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What is the distribution of Coral Communities in Hong Kong?

What are Corals?

Corals are animals belonging to Phylum Cnidaria, a group of animals that include hydroids, jellyfish and sea anemone. The word "coral" has been used to describe different organisms in this group, including the black coral, sea fan, soft coral and hard corals.


All these corals have a basic tube shaped, anemone-like body plan that is symmetrical about a central axis. (that is, they are radically symmetrical). The body has a sac-like cavity with a single opening that serves both as the mouth and the anus. This body opening is tinged by tentacles with stinging cells that help in defense and capture of food.



Soft coral commonly seen in
Hong Kong waters

These corals can be further divided into two main groups, depending on the number of tentacles they have. Those that bear tentacles in the multiple of eight are classified into a group called Octocorallia, and those that have tentacles in the multiple of six are grouped under Hexacorallia.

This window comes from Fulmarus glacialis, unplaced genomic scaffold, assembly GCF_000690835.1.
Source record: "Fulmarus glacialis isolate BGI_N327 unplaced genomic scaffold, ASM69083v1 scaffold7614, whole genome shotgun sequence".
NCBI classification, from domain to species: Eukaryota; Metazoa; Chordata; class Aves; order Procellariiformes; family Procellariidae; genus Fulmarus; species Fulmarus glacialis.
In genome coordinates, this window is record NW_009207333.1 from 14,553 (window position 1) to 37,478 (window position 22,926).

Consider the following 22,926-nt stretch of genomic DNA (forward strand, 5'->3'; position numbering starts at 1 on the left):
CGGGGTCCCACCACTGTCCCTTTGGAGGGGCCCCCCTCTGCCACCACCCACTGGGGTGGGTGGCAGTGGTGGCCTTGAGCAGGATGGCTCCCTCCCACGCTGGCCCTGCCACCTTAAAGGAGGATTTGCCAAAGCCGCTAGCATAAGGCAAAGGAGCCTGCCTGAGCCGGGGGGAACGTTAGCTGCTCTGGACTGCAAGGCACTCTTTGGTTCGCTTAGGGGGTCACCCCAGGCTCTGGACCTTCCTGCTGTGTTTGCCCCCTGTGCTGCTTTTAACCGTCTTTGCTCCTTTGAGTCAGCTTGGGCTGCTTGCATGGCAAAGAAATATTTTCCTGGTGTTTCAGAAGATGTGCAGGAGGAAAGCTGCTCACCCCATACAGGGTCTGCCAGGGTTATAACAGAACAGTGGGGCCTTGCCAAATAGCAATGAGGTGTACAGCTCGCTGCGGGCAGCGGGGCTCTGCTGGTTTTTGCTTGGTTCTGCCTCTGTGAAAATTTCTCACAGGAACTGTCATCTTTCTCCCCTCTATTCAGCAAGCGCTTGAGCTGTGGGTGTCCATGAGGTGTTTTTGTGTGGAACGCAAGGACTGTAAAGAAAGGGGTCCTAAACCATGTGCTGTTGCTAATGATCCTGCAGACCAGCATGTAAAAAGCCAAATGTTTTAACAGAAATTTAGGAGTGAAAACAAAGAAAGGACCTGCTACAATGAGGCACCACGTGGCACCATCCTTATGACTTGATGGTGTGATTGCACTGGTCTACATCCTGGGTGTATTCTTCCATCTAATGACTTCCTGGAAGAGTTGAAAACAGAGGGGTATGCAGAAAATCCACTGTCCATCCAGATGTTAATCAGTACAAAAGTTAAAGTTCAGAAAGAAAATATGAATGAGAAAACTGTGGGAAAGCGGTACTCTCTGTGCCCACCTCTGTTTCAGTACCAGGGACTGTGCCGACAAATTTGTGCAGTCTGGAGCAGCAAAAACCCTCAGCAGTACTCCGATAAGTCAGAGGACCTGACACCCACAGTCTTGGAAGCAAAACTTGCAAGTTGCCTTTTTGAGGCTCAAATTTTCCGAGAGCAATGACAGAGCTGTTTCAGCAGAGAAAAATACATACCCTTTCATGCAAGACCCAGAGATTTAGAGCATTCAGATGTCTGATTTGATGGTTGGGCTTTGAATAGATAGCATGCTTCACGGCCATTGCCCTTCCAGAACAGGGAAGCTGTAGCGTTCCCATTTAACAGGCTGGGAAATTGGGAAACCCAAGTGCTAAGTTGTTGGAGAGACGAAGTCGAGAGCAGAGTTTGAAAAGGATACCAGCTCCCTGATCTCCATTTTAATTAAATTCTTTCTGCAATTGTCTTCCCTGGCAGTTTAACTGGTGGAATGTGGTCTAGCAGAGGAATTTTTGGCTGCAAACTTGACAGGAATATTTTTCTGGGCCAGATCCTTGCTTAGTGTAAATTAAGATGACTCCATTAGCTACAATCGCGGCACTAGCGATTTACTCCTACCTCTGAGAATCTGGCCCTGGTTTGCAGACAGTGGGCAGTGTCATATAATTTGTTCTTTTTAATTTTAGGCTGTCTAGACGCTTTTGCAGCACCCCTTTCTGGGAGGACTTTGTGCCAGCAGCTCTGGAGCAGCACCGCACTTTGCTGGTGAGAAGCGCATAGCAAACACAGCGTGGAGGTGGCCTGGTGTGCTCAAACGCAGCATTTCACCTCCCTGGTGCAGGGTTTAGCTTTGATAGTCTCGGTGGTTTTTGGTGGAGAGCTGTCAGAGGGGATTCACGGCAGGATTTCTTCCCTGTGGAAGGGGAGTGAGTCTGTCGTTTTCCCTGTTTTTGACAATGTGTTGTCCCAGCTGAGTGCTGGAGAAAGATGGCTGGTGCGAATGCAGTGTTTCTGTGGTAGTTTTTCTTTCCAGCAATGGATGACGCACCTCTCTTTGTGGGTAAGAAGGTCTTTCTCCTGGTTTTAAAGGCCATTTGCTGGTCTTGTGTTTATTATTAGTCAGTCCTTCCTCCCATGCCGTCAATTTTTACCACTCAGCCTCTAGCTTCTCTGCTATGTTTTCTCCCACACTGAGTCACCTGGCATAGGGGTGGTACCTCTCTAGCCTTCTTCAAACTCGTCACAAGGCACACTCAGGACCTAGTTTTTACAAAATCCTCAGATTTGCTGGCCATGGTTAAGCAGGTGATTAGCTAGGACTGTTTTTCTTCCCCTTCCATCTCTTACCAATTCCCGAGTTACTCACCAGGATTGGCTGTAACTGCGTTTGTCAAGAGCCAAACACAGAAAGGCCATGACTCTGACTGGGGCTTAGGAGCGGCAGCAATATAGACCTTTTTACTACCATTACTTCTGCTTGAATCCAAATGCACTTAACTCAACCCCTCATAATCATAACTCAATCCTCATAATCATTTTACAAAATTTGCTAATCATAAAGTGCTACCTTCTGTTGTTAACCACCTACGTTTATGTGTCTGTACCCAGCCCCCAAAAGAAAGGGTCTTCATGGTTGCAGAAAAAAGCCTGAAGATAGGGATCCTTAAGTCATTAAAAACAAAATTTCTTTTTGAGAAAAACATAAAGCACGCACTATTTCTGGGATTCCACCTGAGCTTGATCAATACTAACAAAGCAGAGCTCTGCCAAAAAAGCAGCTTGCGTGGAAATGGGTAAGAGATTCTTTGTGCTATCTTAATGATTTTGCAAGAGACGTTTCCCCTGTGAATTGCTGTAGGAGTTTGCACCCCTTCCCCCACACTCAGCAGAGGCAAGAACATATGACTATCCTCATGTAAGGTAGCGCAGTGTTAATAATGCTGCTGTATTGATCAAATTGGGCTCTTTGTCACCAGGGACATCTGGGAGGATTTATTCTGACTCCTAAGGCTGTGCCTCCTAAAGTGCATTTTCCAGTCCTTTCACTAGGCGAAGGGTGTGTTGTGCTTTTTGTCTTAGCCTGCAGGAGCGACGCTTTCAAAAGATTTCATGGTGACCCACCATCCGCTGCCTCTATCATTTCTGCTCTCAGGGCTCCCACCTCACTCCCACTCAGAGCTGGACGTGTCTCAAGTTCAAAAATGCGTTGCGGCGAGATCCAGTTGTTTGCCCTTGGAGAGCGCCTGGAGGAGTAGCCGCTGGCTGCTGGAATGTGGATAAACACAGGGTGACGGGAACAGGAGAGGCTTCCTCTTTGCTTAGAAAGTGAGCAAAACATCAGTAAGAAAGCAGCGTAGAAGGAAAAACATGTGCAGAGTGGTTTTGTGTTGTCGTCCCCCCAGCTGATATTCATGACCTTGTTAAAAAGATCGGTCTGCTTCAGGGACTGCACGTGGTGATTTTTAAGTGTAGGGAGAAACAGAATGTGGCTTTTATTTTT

Gorgonian commonly seen in Hong Kong Waters

Gorgonian commonly seen in
Hong Kong waters

Soft corals and sea fan belong to the former group. They are also characterized by the absence of external calcareous skeleton (exoskeleton).

For soft corals, their skeletons are in the form of needle-like structures called sclerites found inside their body. Sea fans also have this type of endoskeleton, but in addition, they also have axial skeleton mainly made up of proteinaceous horny materials that form the core of their branching colonies.

Hard corals belong to the group Hexacorallia, together with black corals. Hard corals have calcareous exoskeleton but do not have endoskeleton.

Black corals have axial skeleton that is also organic in nature. Hard corals grow progressively by depositing more and more calcareous materials underneath their living tissues.

So a living hard coral colony is made up of layers of dead skeleton materials (mainly calcium carbonate) with a thin veneer of soft tissue on top. It is these hard corals that build up the foundation of the coral reef with the calcium carbonate deposit over thousands and thousands of years.


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Last Review Date : 08 February 2018